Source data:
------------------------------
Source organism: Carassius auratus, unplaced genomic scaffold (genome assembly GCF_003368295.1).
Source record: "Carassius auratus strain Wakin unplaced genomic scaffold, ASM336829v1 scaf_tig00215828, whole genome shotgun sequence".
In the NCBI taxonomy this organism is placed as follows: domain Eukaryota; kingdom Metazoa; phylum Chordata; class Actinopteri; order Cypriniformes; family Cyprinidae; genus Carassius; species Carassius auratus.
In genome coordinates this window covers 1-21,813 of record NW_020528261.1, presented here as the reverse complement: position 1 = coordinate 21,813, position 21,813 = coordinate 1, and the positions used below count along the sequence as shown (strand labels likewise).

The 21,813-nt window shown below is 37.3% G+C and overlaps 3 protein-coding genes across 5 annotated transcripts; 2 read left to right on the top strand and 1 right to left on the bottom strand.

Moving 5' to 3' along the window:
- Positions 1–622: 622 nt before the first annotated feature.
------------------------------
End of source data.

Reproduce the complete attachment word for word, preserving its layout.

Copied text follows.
Source organism: Carassius auratus, unplaced genomic scaffold (genome assembly GCF_003368295.1).
Source record: "Carassius auratus strain Wakin unplaced genomic scaffold, ASM336829v1 scaf_tig00215828, whole genome shotgun sequence".
In the NCBI taxonomy this organism is placed as follows: domain Eukaryota; kingdom Metazoa; phylum Chordata; class Actinopteri; order Cypriniformes; family Cyprinidae; genus Carassius; species Carassius auratus.
In genome coordinates this window covers 1-21,813 of record NW_020528261.1, presented here as the reverse complement: position 1 = coordinate 21,813, position 21,813 = coordinate 1, and the positions used below count along the sequence as shown (strand labels likewise).

The 21,813-nt window shown below is 37.3% G+C and overlaps 3 protein-coding genes across 5 annotated transcripts; 2 read left to right on the top strand and 1 right to left on the bottom strand.

Moving 5' to 3' along the window:
- Positions 1–622: 622 nt before the first annotated feature.